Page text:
🙂 When viewed straight on, as when you’re flipping the bird, the droop of the finger is not visible!

  4. John Dentinger
    Posted June 6, 2017 at 10:12 am | Permalink

    I can empathize with PCC, as I jammed the pinky on my left hand 2 years ago, and even after a PT’s best efforts (and my worst efforts) it’s still not straight.
    My injury was proof of the bad effects of alcohol, as it happened while I carried a case of beer into a dark room, and jammed the pinky against the door frame.
    On the other hand (sorry for the ableist expression), I only type with two fingers, so I still drink a lot of beer.

  5. BJ
    Posted June 6, 2017 at 10:21 am | Permalink

    Don’t worry too much, Jerry. I did this to a couple of fingers playing sports (and toes just being straight-up clumsy), and eventually they feel like normal again (or, perhaps, one just doesn’t notice the difference anymore). After the worst parts are over, you’ll be just fine 🙂

  6. Posted June 6, 2017 at 10:53 am | Permalink

    Are you listening to the cricket?!

  7. Nobody Special
    Posted June 6, 2017 at 11:05 am | Permalink

    You’ve declared yourself an honorary Kiwi, PCC(E)? Doesn’t one have to be declared such by the group itself? s’kultrul appropriashun’s wot that is!
    Ah well, good luck with the finger. Don’t overdo the exercises, time is the better healer. Interesting to learn that tendons grow a kind of callus similar to that formed after bones break (which I have a lot of experience with, having broken too many to count – some of them were even my own).

    • Posted June 6, 2017 at 7:07 pm | Permalink

      You can’t be an honorary kiwi if you haven’t packed into a scrum or booted a Garry Owen downfield.

  8. DaveP
    Posted June 6, 2017 at 11:31 am | Permalink

    I have the same injury on the same finger, but I’ve still got a few more weeks in the splint. It doesn’t give me a lot of trouble typing on a full size keyboard, but a laptop keyboard is difficult.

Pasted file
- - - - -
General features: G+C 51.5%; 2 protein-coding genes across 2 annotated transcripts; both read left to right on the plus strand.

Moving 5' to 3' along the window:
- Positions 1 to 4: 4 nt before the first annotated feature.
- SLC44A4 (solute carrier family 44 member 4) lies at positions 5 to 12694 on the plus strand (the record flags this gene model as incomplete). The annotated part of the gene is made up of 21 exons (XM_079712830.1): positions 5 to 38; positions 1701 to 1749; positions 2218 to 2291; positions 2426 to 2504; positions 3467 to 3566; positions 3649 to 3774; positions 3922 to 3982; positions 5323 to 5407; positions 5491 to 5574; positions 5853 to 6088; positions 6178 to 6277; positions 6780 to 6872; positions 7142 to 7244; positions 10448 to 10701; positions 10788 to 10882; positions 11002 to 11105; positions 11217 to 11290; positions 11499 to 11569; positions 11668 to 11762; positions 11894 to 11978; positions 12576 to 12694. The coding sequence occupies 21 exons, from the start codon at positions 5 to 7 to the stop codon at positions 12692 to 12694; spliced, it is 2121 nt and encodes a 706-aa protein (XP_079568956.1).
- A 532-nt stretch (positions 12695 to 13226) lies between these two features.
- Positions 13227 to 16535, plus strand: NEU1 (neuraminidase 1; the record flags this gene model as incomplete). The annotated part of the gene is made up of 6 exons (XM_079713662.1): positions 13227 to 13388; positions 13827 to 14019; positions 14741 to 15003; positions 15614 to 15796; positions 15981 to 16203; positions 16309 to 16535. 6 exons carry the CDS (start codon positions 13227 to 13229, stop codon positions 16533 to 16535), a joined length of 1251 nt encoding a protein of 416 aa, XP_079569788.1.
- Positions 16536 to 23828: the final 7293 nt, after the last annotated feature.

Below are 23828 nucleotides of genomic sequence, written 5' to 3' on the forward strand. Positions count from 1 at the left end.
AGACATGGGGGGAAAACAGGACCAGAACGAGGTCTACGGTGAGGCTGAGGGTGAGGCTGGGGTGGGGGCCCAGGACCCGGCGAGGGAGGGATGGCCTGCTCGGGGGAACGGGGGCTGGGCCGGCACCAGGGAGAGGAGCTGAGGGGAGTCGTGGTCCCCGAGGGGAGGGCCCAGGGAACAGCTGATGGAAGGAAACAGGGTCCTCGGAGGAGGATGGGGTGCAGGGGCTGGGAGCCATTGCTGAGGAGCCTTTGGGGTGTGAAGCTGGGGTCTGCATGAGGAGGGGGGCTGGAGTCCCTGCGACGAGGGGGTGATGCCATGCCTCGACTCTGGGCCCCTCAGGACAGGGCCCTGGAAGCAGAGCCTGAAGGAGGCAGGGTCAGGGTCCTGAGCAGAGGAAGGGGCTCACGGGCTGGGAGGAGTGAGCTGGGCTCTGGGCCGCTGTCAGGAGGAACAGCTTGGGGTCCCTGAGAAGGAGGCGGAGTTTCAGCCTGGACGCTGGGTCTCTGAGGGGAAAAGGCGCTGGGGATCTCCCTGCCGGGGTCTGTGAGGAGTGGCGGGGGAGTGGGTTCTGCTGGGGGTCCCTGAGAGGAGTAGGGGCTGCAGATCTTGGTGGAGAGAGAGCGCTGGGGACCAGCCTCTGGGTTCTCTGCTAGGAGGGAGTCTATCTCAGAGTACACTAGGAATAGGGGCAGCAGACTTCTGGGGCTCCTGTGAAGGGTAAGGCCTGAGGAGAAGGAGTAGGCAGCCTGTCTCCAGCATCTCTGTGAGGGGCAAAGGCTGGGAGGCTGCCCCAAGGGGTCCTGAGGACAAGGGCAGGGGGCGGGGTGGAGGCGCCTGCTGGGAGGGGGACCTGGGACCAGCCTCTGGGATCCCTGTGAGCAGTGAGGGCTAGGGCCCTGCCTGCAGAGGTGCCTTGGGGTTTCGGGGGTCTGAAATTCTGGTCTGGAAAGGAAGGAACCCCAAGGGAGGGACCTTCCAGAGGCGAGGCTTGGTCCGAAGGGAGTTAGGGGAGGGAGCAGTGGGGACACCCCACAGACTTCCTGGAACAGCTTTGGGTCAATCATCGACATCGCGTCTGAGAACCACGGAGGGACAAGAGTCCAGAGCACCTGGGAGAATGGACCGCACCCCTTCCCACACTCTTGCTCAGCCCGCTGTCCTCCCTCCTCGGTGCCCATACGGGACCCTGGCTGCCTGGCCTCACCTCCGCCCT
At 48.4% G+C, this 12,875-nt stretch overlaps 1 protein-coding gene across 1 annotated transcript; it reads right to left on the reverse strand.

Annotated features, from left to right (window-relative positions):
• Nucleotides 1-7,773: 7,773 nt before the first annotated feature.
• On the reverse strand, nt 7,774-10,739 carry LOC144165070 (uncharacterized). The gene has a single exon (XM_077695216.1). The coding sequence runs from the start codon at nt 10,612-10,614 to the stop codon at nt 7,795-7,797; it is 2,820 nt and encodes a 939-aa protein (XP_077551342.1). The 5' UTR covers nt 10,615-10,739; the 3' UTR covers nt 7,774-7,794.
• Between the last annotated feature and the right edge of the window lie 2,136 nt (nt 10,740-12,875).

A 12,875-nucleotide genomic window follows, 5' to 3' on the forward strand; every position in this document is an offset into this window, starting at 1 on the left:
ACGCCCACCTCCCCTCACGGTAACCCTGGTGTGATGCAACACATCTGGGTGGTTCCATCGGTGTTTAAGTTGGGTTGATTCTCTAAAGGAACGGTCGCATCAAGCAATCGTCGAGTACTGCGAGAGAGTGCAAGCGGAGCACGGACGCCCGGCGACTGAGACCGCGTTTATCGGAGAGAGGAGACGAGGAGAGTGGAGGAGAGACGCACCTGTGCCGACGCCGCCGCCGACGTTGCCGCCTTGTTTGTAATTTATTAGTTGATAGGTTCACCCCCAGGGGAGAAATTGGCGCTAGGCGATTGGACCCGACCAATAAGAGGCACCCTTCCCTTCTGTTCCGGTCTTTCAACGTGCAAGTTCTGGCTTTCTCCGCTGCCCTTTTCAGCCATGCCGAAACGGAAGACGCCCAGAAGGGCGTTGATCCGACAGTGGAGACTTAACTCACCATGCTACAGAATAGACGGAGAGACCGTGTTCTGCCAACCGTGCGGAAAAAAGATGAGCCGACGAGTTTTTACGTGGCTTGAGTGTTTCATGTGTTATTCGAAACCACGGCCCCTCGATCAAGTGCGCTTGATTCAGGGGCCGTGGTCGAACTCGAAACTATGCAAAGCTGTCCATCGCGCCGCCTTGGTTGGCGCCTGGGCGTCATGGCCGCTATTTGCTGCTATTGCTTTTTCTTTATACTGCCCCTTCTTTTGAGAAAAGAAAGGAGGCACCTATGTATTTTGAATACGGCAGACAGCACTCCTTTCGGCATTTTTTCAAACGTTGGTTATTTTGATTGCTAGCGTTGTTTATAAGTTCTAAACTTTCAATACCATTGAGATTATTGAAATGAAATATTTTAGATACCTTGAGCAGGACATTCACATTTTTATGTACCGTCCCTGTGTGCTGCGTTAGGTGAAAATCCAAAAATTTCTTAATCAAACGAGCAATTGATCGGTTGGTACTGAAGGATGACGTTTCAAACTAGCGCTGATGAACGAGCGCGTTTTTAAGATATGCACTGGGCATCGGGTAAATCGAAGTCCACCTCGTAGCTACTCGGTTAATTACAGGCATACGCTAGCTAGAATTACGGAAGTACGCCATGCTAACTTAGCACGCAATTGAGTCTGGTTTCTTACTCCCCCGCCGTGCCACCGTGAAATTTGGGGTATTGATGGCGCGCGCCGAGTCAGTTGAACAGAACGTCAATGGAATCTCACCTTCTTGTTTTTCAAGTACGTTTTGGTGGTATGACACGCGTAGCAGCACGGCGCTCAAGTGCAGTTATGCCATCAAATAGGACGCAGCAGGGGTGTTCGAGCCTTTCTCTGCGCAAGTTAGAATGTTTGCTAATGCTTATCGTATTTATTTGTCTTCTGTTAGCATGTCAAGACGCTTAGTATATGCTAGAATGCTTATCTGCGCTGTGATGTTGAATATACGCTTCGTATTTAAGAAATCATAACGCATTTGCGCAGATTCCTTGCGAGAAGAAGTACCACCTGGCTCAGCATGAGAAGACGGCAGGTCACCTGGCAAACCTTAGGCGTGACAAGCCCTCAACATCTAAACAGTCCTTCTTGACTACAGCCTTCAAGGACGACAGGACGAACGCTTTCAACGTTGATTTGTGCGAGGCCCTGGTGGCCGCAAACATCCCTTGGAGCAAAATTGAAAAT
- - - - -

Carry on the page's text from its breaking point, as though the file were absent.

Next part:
Grappling/jiujitsu injury in my case. Not entirely clear on the specifics of how I did it, I didn’t even feel it, I just noticed my finger looked odd after training.

  9. Jiten
    Posted June 6, 2017 at 11:54 am | Permalink

    And which boots are you wearing? We don’t see your boots anymore!

    • Heather Hastie
      Posted June 6, 2017 at 1:53 pm | Permalink

      If he’s decided he’s an honorary Kiwi, it should be gumboots! 🙂

      • Posted June 6, 2017 at 3:07 pm | Permalink


      • Diana MacPherson
        Posted June 6, 2017 at 4:03 pm | Permalink

        No, bare feet! I met a woman on a FB group who was from NZ and I knew she was right away because her profile picture included all her family members outside in bare feet.

        • Heather Hastie
          Posted June 6, 2017 at 4:19 pm | Permalink

          It’s winter here remember! So gumboots are currently an acceptable substitute. But yes, since it’s summer in Chicago, I’ll need a pic of Jerry in bare feet to confirm his honorary status. 🙂

          • Diana MacPherson
            Posted June 6, 2017 at 5:06 pm | Permalink

            I’ve seen lots of people in NZ in bare feet in the rain. Mostly they were kids though.

            • Heather Hastie
              Posted June 6, 2017 at 6:15 pm | Permalink

              Yeah – you put your feet in the mud, or if you’re lucky a fresh, warm cow pat, to keep them warm!